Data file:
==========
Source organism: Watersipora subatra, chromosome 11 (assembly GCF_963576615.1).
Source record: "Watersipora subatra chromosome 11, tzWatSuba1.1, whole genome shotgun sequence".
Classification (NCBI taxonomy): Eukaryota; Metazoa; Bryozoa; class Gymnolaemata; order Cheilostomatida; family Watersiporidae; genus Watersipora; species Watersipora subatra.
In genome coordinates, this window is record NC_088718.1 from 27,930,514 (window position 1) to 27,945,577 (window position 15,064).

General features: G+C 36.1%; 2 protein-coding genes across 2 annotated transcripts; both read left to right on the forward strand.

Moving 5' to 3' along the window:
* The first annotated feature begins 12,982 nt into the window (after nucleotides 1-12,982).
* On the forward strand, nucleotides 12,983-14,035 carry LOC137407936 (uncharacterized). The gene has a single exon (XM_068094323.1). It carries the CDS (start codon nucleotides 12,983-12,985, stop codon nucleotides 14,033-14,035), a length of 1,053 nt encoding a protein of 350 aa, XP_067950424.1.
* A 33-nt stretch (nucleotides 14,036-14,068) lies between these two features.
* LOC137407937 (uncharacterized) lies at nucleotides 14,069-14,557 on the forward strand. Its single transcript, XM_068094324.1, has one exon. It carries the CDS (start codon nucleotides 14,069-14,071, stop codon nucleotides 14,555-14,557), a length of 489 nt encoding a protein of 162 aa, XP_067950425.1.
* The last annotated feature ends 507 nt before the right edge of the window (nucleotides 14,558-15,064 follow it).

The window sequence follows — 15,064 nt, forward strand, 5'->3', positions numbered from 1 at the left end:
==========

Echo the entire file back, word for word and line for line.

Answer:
Source organism: Watersipora subatra, chromosome 11 (assembly GCF_963576615.1).
Source record: "Watersipora subatra chromosome 11, tzWatSuba1.1, whole genome shotgun sequence".
Classification (NCBI taxonomy): Eukaryota; Metazoa; Bryozoa; class Gymnolaemata; order Cheilostomatida; family Watersiporidae; genus Watersipora; species Watersipora subatra.
In genome coordinates, this window is record NC_088718.1 from 27,930,514 (window position 1) to 27,945,577 (window position 15,064).

General features: G+C 36.1%; 2 protein-coding genes across 2 annotated transcripts; both read left to right on the forward strand.

Moving 5' to 3' along the window:
* The first annotated feature begins 12,982 nt into the window (after nucleotides 1-12,982).
* On the forward strand, nucleotides 12,983-14,035 carry LOC137407936 (uncharacterized). The gene has a single exon (XM_068094323.1). It carries the CDS (start codon nucleotides 12,983-12,985, stop codon nucleotides 14,033-14,035), a length of 1,053 nt encoding a protein of 350 aa, XP_067950424.1.
* A 33-nt stretch (nucleotides 14,036-14,068) lies between these two features.
* LOC137407937 (uncharacterized) lies at nucleotides 14,069-14,557 on the forward strand. Its single transcript, XM_068094324.1, has one exon. It carries the CDS (start codon nucleotides 14,069-14,071, stop codon nucleotides 14,555-14,557), a length of 489 nt encoding a protein of 162 aa, XP_067950425.1.
* The last annotated feature ends 507 nt before the right edge of the window (nucleotides 14,558-15,064 follow it).

The window sequence follows — 15,064 nt, forward strand, 5'->3', positions numbered from 1 at the left end: